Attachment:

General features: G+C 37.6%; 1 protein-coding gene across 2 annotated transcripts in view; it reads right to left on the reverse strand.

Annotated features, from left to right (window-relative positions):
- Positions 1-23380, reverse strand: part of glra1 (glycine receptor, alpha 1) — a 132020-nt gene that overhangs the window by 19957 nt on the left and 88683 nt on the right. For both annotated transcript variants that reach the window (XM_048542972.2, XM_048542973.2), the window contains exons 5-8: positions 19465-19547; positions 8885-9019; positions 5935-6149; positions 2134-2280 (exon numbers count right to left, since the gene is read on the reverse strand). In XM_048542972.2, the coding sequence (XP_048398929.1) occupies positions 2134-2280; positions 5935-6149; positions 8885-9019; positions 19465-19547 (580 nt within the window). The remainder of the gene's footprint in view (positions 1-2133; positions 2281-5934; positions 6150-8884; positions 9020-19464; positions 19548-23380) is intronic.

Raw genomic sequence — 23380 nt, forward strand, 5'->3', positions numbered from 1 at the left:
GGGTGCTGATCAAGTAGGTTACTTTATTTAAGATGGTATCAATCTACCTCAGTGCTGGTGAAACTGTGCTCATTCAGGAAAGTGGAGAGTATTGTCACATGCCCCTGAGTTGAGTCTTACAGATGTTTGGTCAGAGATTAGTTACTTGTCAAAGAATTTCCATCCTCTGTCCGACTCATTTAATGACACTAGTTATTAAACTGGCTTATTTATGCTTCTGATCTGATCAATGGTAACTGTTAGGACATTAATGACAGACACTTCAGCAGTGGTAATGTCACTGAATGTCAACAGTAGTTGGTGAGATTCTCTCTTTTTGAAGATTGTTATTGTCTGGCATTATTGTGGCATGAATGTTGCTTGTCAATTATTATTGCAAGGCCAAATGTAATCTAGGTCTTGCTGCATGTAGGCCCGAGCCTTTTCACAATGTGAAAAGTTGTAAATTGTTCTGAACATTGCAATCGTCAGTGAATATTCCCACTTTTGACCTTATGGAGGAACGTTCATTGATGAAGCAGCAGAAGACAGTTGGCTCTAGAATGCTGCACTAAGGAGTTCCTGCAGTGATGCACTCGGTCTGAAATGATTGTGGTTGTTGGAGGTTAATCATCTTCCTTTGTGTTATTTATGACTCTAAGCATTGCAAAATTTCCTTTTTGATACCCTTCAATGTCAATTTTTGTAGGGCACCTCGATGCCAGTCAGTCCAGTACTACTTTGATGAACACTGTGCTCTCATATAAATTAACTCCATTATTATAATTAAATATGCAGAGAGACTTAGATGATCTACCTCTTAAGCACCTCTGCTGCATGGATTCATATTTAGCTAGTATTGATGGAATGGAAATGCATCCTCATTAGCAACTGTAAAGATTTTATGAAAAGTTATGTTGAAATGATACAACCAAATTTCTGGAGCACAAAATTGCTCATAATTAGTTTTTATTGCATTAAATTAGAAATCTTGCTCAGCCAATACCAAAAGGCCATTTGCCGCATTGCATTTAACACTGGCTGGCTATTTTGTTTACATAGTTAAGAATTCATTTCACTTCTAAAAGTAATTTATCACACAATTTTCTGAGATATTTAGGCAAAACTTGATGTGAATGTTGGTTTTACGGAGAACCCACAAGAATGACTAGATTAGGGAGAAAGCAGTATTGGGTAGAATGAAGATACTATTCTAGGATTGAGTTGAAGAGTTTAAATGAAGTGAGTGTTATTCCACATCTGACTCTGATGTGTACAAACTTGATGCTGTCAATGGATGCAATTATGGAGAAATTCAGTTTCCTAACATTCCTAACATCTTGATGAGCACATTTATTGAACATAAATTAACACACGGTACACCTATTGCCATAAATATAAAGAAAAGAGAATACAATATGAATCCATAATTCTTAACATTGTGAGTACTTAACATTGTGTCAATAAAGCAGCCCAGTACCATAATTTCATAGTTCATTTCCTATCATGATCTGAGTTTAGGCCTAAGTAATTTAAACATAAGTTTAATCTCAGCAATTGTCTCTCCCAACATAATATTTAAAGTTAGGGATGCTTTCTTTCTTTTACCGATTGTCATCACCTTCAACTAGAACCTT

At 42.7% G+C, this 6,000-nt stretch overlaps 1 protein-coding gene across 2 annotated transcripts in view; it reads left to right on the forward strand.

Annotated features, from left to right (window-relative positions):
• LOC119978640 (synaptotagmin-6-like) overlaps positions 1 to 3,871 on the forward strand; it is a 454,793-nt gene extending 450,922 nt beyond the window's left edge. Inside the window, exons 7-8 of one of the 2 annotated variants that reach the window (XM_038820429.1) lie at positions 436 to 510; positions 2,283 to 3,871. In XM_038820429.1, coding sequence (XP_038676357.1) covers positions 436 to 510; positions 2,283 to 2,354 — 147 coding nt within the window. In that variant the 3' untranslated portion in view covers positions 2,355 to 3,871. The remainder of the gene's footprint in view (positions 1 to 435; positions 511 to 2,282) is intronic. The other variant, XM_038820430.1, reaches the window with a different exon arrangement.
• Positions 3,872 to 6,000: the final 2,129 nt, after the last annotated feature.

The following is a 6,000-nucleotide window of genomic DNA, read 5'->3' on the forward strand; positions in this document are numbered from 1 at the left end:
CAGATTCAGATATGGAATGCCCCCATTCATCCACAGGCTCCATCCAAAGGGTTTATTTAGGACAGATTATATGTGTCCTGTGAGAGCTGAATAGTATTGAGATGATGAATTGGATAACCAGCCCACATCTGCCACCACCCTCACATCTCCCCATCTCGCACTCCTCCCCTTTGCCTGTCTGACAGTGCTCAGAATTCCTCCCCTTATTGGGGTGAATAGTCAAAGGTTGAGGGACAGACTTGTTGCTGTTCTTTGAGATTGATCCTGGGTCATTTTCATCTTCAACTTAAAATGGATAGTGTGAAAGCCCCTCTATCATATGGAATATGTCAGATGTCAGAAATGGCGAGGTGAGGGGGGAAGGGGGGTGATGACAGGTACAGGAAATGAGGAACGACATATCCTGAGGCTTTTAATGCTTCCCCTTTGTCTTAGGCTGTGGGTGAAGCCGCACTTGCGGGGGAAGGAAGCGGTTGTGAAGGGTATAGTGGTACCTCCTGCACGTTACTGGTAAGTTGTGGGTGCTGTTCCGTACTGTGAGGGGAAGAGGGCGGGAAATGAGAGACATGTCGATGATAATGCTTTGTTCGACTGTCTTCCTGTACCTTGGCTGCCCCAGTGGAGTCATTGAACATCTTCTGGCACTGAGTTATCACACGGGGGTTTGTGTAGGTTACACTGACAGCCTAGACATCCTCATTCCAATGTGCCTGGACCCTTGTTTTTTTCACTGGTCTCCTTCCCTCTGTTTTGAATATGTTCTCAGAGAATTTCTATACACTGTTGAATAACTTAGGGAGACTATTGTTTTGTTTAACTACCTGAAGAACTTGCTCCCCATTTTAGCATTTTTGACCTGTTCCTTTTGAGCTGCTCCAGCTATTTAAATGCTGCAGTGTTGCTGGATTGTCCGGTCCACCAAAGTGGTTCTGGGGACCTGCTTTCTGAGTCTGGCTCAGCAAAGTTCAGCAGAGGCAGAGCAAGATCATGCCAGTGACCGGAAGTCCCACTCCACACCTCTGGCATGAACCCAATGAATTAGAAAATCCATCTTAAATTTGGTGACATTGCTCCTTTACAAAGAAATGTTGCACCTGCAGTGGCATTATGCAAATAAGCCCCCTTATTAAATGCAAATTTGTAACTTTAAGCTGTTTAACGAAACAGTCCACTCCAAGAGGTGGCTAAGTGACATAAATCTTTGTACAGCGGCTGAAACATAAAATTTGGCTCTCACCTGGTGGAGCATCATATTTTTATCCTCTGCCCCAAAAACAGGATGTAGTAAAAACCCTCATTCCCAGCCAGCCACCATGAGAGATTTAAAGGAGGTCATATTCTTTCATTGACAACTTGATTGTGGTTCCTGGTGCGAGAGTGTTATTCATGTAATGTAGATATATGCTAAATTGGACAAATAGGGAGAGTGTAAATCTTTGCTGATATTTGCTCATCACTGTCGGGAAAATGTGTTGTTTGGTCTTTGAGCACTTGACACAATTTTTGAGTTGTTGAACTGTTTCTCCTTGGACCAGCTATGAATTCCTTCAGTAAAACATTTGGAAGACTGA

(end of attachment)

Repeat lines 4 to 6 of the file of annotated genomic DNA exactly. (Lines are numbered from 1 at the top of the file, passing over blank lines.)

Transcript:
Raw genomic sequence — 23380 nt, forward strand, 5'->3', positions numbered from 1 at the left:
GGGTGCTGATCAAGTAGGTTACTTTATTTAAGATGGTATCAATCTACCTCAGTGCTGGTGAAACTGTGCTCATTCAGGAAAGTGGAGAGTATTGTCACATGCCCCTGAGTTGAGTCTTACAGATGTTTGGTCAGAGATTAGTTACTTGTCAAAGAATTTCCATCCTCTGTCCGACTCATTTAATGACACTAGTTATTAAACTGGCTTATTTATGCTTCTGATCTGATCAATGGTAACTGTTAGGACATTAATGACAGACACTTCAGCAGTGGTAATGTCACTGAATGTCAACAGTAGTTGGTGAGATTCTCTCTTTTTGAAGATTGTTATTGTCTGGCATTATTGTGGCATGAATGTTGCTTGTCAATTATTATTGCAAGGCCAAATGTAATCTAGGTCTTGCTGCATGTAGGCCCGAGCCTTTTCACAATGTGAAAAGTTGTAAATTGTTCTGAACATTGCAATCGTCAGTGAATATTCCCACTTTTGACCTTATGGAGGAACGTTCATTGATGAAGCAGCAGAAGACAGTTGGCTCTAGAATGCTGCACTAAGGAGTTCCTGCAGTGATGCACTCGGTCTGAAATGATTGTGGTTGTTGGAGGTTAATCATCTTCCTTTGTGTTATTTATGACTCTAAGCATTGCAAAATTTCCTTTTTGATACCCTTCAATGTCAATTTTTGTAGGGCACCTCGATGCCAGTCAGTCCAGTACTACTTTGATGAACACTGTGCTCTCATATAAATTAACTCCATTATTATAATTAAATATGCAGAGAGACTTAGATGATCTACCTCTTAAGCACCTCTGCTGCATGGATTCATATTTAGCTAGTATTGATGGAATGGAAATGCATCCTCATTAGCAACTGTAAAGATTTTATGAAAAGTTATGTTGAAATGATACAACCAAATTTCTGGAGCACAAAATTGCTCATAATTAGTTTTTATTGCATTAAATTAGAAATCTTGCTCAGCCAATACCAAAAGGCCATTTGCCGCATTGCATTTAACACTGGCTGGCTATTTTGTTTACATAGTTAAGAATTCATTTCACTTCTAAAAGTAATTTATCACACAATTTTCTGAGATATTTAGGCAAAACTTGATGTGAATGTTGGTTTTACGGAGAACCCACAAGAATGACTAGATTAGGGAGAAAGCAGTATTGGGTAGAATGAAGATACTATTCTAGGATTGAGTTGAAGAGTTTAAATGAAGTGAGTGTTATTCCACATCTGACTCTGATGTGTACAAACTTGATGCTGTCAATGGATGCAATTATGGAGAAATTCAGTTTCCTAACATTCCTAACATCTTGATGAGCACATTTATTGAACATAAATTAACACACGGTACACCTATTGCCATAAATATAAAGAAAAGAGAATACAATATGAATCCATAATTCTTAACATTGTGAGTACTTAACATTGTGTCAATAAAGCAGCCCAGTACCATAATTTCATAGTTCATTTCCTATCATGATCTGAGTTTAGGCCTAAGTAATTTAAACATAAGTTTAATCTCAGCAATTGTCTCTCCCAACATAATATTTAAAGTTAGGGATGCTTTCTTTCTTTTACCGATTGTCATCACCTTCAACTAGAACCTT

At 42.7% G+C, this 6,000-nt stretch overlaps 1 protein-coding gene across 2 annotated transcripts in view; it reads left to right on the forward strand.